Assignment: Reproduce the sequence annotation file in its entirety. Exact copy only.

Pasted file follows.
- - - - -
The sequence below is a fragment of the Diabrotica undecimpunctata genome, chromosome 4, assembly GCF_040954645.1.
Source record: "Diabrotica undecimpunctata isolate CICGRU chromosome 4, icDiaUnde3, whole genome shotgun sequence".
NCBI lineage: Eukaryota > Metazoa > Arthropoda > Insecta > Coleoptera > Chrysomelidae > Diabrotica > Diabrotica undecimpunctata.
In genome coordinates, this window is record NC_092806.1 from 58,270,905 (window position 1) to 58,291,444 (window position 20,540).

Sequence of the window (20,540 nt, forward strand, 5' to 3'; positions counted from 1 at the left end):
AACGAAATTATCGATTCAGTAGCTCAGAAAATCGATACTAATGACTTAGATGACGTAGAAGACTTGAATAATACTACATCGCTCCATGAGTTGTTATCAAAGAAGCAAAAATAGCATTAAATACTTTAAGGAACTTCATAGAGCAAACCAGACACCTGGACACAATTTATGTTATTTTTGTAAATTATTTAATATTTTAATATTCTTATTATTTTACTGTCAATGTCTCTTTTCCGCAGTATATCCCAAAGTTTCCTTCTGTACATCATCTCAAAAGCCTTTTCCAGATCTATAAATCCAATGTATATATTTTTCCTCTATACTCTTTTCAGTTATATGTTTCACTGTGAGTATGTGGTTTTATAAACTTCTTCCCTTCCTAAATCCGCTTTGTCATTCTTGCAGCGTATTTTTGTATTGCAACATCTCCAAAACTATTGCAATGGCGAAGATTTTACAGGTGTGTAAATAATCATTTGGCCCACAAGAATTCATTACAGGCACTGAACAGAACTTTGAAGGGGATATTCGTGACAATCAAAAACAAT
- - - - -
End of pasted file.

The sequence below is a fragment of the Diabrotica undecimpunctata genome, chromosome 4, assembly GCF_040954645.1.
Source record: "Diabrotica undecimpunctata isolate CICGRU chromosome 4, icDiaUnde3, whole genome shotgun sequence".
NCBI lineage: Eukaryota > Metazoa > Arthropoda > Insecta > Coleoptera > Chrysomelidae > Diabrotica > Diabrotica undecimpunctata.
In genome coordinates, this window is record NC_092806.1 from 58,270,905 (window position 1) to 58,291,444 (window position 20,540).

Sequence of the window (20,540 nt, forward strand, 5' to 3'; positions counted from 1 at the left end):
AACGAAATTATCGATTCAGTAGCTCAGAAAATCGATACTAATGACTTAGATGACGTAGAAGACTTGAATAATACTACATCGCTCCATGAGTTGTTATCAAAGAAGCAAAAATAGCATTAAATACTTTAAGGAACTTCATAGAGCAAACCAGACACCTGGACACAATTTATGTTATTTTTGTAAATTATTTAATATTTTAATATTCTTATTATTTTACTGTCAATGTCTCTTTTCCGCAGTATATCCCAAAGTTTCCTTCTGTACATCATCTCAAAAGCCTTTTCCAGATCTATAAATCCAATGTATATATTTTTCCTCTATACTCTTTTCAGTTATATGTTTCACTGTGAGTATGTGGTTTTATAAACTTCTTCCCTTCCTAAATCCGCTTTGTCATTCTTGCAGCGTATTTTTGTATTGCAACATCTCCAAAACTATTGCAATGGCGAAGATTTTACAGGTGTGTAAATAATCATTTGGCCCACAAGAATTCATTACAGGCACTGAACAGAACTTTGAAGGGGATATTCGTGACAATCAAAAACAAT